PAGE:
Yesterday, after writing up the blog for the day, I felt decidedly crappy, but cooking generally helps me feel better.
Today, I feel a LOT better about things, and I’d like to thank everybody for their kind words and support. I was very close to shouting out, “WILL SOMEBODY PLEASE THINK OF THE CHILDREN?!” but it turns out, you have. Thank you, thank you, thank you. Although today is the last day of this challenge, it’s still possible to donate to Unicef until the end of June 2014, so if you read this tomorrow or next week, don’t let that stop you.
With that out of the way, in the end I still went out bargain-hunting yesterday. There was’t a lot of exciting loot to be found, so I figured I’d splash out on a 32p can of baked beans (at the time of this writing). I couldn’t be bothered to keep the receipt but feel free check the link to confirm the price.
I did however notice some discounted bread and milk at 5p each, so I brought a whole frickin loaf of bread and three pints of milk, for a total bill of 52p.
This may seem puzzling. After all, today being the last day of the pound-per-day challenge, I didn’t need to stock up. But before I get to that, let’s take a look at the financial status first – Add 4p worth of tea for throughout the day and we get to a pre-cooking status looking as follows:
Total spent so far: 375p
Money left: 125p
Come breakfast, I decided to keep it simple – toast and milk. I managed to not entirely burn the toast this time, I might yet get the hang of this cooking thing.
I still had near a whole cabbage, and no real plans for it, so I brought it in for lunch along with bread. To make the cabbage chewable, I microwaved it for a few minutes. If you ever need cabbage leaves to look as green as possible, this may be the way:
In any case, for lunch I had a cabbage toast-sandwich. Cabbage on bread. Not recommended.
Sure, it looks pretty enough. But it’s dull and chewy. And I had another. At least I wasn’t hungry.
It would have been a lot easier to just eat the baked beans for lunch. I had other plans for the baked beans though, so I decided to be conservative.
Now for dinner, I figured I’d trick out a bit. Here’s what I did.
I warmed my remaining two pints of milk in a saucepan and added 1 gram of calcium chloride. I proceeded to heat it to 85°C. Meanwhile, I mixed half a teaspoon of citric acid with some water and microwaved that, so that that, too, would reach the same temperature. I then added the citric acid solution to the hot milk.
This caused the milk to curdle. Milk is a chemical buffer; it maintains its pH (acidity level) even when small amounts of acid are added. Add enough acid, though, and the buffer won’t hold, the milk will split and it will curdle. Those curds can be used to make cheese. There are many ways to make cheese, some involving enzymes (rennet) but the cheese I was going for was a simpler kind. I could probably have done without the calcium chloride; it merely helps improve the yield, as do high temperatures.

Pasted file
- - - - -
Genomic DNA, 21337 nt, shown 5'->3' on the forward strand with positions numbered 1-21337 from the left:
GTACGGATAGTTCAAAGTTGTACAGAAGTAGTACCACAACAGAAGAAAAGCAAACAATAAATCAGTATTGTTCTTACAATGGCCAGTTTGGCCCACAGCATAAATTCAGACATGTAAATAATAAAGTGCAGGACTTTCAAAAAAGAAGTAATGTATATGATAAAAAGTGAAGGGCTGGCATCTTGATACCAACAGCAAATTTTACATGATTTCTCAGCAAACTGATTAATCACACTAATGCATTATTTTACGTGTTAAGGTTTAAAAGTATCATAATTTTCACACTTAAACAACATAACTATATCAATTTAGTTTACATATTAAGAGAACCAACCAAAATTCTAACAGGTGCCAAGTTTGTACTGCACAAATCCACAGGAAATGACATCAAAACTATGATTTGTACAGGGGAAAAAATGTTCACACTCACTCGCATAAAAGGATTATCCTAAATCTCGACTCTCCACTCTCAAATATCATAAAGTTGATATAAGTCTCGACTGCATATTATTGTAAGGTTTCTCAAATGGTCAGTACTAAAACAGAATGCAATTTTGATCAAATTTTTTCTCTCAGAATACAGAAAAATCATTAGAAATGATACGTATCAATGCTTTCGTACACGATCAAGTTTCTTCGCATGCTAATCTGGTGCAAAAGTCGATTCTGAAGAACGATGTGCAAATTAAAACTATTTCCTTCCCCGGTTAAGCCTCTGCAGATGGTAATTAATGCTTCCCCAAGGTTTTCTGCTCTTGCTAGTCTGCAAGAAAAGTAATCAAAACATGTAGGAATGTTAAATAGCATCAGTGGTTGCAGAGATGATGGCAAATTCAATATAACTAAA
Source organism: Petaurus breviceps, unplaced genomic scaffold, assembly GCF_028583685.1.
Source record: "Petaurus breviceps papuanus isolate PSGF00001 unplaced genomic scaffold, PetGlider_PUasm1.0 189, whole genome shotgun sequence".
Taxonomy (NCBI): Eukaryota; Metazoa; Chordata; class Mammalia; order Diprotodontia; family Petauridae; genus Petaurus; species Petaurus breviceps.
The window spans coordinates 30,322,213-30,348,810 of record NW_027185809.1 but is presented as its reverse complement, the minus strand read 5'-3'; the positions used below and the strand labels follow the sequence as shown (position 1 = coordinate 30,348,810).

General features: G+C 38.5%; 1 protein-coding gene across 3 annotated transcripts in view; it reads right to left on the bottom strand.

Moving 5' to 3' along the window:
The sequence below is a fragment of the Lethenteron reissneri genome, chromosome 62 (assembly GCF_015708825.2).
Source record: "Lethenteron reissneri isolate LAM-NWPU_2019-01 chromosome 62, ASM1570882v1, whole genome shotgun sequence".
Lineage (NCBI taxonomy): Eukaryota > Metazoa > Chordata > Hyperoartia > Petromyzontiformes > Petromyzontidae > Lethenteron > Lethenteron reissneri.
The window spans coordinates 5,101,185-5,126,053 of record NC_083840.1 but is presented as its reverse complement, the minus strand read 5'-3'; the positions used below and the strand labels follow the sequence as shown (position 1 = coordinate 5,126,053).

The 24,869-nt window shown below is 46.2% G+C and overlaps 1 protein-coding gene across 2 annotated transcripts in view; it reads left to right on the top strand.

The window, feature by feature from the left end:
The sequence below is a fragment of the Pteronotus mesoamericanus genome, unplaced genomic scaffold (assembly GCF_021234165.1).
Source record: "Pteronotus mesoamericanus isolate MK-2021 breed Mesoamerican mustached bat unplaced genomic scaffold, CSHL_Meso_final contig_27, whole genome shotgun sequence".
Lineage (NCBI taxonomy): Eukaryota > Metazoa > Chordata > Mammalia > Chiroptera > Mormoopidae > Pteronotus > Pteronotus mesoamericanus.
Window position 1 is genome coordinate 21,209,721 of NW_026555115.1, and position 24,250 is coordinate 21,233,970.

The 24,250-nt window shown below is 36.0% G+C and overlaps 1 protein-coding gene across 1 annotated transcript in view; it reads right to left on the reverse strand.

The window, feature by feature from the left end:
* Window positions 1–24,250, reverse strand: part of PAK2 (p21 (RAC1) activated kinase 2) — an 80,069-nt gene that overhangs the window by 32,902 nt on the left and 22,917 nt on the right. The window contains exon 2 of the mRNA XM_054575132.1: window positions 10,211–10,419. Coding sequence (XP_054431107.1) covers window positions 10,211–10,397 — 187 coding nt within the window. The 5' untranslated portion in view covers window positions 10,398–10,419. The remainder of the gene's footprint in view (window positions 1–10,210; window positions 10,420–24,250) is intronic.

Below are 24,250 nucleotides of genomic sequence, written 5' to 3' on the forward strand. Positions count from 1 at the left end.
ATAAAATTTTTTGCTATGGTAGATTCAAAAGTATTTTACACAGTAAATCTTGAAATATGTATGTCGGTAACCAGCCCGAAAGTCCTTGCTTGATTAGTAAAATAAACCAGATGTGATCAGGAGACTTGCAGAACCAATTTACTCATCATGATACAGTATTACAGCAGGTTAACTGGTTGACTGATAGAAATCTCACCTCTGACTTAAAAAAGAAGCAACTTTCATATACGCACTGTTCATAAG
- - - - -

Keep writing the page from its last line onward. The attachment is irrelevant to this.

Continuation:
Once the acid was added, the cheese began to curdle. The benefit of citric acid over lemon juice is that only a minute amount is needed to make the milk curdle; since it’s a pure chemical, the results are more consistent than using lemon juice, and it works out cheaper as well. I probably could have used vinegar just as well.
By the way, vinegar is a total rip-off nowadays. Only two years ago, a pint bottle cost 13p (when I first did this blog). The same product costs 35p now. Hello, inflation.
Once the curds had a few minutes to set, I poured them into a colander lined with a sterilized tea towel to separate the curds from the whey, after which the curds were squeezed further…
… to finally be dry enough to collect. I then placed the curds in a ring and pressed them down.
After removing the ring and refrigerating the result for a while, the result was a block of unsalted paneer cheese.
I also had far too much bread left. I took six slices and gently dried them out in an oven at around 120°C. This temperature is high enough that water will boil and evaporate, and it is still below 150°C, the temperature around which the Maillard reaction normally occurs – the reaction that causes browning. As a result, I ended up with bone-dry white bread, which I proceeded to crush. I then continued to sieve the crushed bread to separate the bits from the crumbs, and I crushed a bit more, until I was satisfied that I had enough bread crumbs.
I then proceeded to drain my can of baked beans, through the sieve, into a saucepan, and rinsed the beans with a cup of water to collect as much as possible of the tomato sauce into the sauce pan. I then rinsed the remaining tomato sauce off the beans.
This gave me two products: baked beans, and tomato sauce.
I reserved half of the baked beans, and proceeded to reduce the tomato sauce. I also added a bay leaf, two cloves, a spoonful of sugar, some salt and vinegar. For good measure, I added a few drops of liquid smoke. The result was that the boring baked bean tomato sauce had now turned into a rather tasty barbecue sauce.
I pureed the other half of the baked beans and spiced them up with cumin, coriander, black pepper, paprika powder and a splash of soy sauce. I then shaped the bean paste into balls. I took my last egg, briefly beat it with a fork and proceeded to give the bean balls a triple coat of bread crumbs, after which I fried them in a small amount of oil.
Finally, I rubbed the paneer with some salt, kashmiri garam masala and turmeric and pan-fried it. I shredded a bit of cabbage and plated it all up.
I present dinner: Spiced, breaded baked-bean balls with BBQ Baked Beans and pan-fried paneer on a bed of shredded cabbage.
And after accounting for pantry items – I’ve got a whole pound left.
How’s that for frugal eating?